In this modern take on the Lone Ranger, Johnny Depp (Tonto) and Armie Hammer (the masked hero) share adventures throughout the rugged western lands of Utah, Arizona, and New Mexico. While much of the movie was filmed in and around the iconic sites of Monument Valley and Canyonlands National Park, the movie crew also headed to Canyon de Chelly National Monument for a few scenes.

Other movies filmed at Canyon de Chelly include: Poltergeist II: The Other Side (1986), The Big Country (1957), McKenna’s Gold (1967), The Desert Song (1942)

Sculpted formations at Arches National Park in late afternoon light  © Rex Vogel, all rights reserved
Sculpted formations at Arches National Park in late afternoon light © Rex Vogel, all rights reserved

Star Trek V, The Final Frontier (1989)

Location: Yosemite National Park, California

Not your typical Star Trek setting, but nonetheless Yosemite had its moment of trekkie glory when Captain Kirk (William Shatner) decides to take a casual climb up El Capitan during the crew’s shore leave. “Why are you climbing the mountain?” asks Dr. Spock. “Because it’s there,” says Captain Kirk. Sounds good enough to me.

Other movies filmed at Yosemite include: Monty Python and the Holy Grail (1975), The Caine Mutiny (1954), Maverick (1994), Order of the Eagle (1989)

Worth Pondering…

Nature does nothing uselessly.

—Aristotle

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Creepytings Vandalizes National Parks: How Stupid Can You Be?

The US National Park Service is investigating a woman who recently traveled from New York to a series of Western states in order to paint unsightly drivel all over a number of America’s most pristine and most iconic national parks.

Overlooking Crater Lake National Park
Overlooking Crater Lake National Park

National Park Service investigators have confirmed that images were painted on rocks or boulders in Zion National Park and Canyonlands National Park in Utah; Yosemite National Park, Death Valley National Park, and Joshua Tree National Park, all in California; Rocky Mountain National Park and Colorado National Monument in Colorado; and Crater Lake National Park in Oregon.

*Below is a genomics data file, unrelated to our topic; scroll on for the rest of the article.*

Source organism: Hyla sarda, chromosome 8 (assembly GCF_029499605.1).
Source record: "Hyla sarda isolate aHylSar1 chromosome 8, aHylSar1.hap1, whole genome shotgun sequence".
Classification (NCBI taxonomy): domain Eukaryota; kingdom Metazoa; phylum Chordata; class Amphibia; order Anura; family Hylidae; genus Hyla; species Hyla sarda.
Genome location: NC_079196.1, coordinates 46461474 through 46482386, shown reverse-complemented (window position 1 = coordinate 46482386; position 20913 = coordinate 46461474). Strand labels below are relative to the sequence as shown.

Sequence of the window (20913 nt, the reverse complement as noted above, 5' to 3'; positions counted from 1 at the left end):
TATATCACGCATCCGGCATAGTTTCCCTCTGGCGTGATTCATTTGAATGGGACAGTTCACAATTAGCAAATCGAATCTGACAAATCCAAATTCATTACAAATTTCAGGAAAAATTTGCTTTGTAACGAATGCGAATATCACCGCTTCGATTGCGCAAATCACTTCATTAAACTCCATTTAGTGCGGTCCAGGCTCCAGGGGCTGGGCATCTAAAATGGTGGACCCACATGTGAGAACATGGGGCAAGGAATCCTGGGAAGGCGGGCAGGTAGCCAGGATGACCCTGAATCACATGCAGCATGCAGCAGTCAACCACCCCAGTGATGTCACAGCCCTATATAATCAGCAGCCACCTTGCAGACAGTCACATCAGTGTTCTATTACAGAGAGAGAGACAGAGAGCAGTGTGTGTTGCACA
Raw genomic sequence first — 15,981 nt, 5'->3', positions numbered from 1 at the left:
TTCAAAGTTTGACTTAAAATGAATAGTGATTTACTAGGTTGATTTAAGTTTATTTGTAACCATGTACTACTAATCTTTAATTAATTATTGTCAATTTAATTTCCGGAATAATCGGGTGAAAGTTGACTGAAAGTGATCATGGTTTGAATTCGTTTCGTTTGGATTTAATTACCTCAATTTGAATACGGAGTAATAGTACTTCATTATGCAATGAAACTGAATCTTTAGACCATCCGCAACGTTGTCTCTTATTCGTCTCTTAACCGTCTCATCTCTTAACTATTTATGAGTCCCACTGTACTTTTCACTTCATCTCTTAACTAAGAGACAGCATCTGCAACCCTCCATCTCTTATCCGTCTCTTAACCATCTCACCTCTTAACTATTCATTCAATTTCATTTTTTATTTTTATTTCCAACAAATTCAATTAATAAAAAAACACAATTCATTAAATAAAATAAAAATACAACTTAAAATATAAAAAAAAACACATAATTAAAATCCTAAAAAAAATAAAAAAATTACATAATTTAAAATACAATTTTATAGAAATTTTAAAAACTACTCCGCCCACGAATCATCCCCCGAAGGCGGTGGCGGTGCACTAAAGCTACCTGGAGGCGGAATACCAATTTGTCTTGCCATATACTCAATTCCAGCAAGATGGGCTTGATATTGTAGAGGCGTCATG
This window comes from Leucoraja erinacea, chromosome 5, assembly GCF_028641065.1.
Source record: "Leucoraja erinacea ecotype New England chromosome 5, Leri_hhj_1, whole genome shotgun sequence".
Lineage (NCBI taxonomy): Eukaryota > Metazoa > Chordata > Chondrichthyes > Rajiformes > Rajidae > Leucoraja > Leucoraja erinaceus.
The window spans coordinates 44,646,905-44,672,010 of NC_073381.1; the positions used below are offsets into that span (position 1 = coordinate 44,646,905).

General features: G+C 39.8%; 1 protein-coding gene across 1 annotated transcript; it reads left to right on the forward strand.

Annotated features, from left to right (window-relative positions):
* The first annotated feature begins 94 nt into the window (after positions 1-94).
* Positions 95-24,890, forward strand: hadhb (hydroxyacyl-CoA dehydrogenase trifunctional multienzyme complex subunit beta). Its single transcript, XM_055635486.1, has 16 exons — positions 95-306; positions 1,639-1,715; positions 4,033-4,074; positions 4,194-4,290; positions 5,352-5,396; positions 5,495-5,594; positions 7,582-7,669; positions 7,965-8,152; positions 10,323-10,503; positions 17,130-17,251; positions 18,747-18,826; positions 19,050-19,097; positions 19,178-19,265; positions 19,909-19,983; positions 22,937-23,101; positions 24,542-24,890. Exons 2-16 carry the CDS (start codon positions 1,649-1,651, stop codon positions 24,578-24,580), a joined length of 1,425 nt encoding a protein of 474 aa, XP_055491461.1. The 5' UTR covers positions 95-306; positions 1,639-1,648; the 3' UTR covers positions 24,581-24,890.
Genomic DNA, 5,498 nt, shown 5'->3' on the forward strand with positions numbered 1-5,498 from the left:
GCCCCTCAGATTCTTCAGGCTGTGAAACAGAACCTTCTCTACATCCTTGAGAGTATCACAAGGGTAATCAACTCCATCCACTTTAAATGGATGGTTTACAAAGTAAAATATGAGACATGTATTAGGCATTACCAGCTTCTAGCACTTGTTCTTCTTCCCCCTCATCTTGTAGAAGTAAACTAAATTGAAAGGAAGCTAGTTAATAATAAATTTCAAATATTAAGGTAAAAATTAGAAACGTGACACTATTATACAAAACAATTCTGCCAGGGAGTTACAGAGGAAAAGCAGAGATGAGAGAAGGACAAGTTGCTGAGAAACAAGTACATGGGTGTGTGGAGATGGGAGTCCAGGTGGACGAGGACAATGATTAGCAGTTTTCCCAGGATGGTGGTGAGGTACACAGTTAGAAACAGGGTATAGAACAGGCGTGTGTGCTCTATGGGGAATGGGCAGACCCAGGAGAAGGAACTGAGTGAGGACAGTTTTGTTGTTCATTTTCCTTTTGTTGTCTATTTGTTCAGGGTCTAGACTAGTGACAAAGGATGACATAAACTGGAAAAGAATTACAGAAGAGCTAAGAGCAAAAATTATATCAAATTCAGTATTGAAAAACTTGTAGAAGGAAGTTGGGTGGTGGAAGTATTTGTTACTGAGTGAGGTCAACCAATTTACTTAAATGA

Casey Nocket, 21, is responsible for this wave of vandalism and the primary suspect in the criminal investigation. She proudly documented her trail of painting vandalism and defended her brazen defacements on her “Creepytings” Instagram page—which should make the eventual raft of felony vandalism charges easier.

Nocket also has a “Creepytings” Tumblr page where she also defended her shockingly bad national park doodles.

“It’s art, not vandalism,” she insisted. “I am an artist.”

She also compared her renderings to the work of Banksy, the English graffiti artist and political activist. And she claimed the mantle of feminism.

“Most people are respectful but graffiti is a growing problem. There’s a difference between art and vandalism,” said Aly Baltrus, spokeswoman for Zion National Park.

Creepytings Vandalizes National Parks: How Stupid Can You Be?
Creepytings Vandalizes National Parks: How Stupid Can You Be?

In general, graffiti in national parks is a growing problem, said David Nimkin, senior regional director for the National Park Conservation Association, southwest region.

“I have a hard time believing that she (Nocket) didn’t realize what she was doing was wrong. I think she clearly had a different agenda,” Nimkin said.

Nocket admits to knowing that what she is doing is wrong in a Facebook message saying that she knows she is a bad person.

Investigators continue to collect evidence, conduct interviews, and are consulting with the U.S. Attorney’s Office about potential charges. They ask the public to exercise patience and allow due process to take its course as the investigation moves forward, according to a statement written by National Park Service spokesman Jeffrey G. Olson.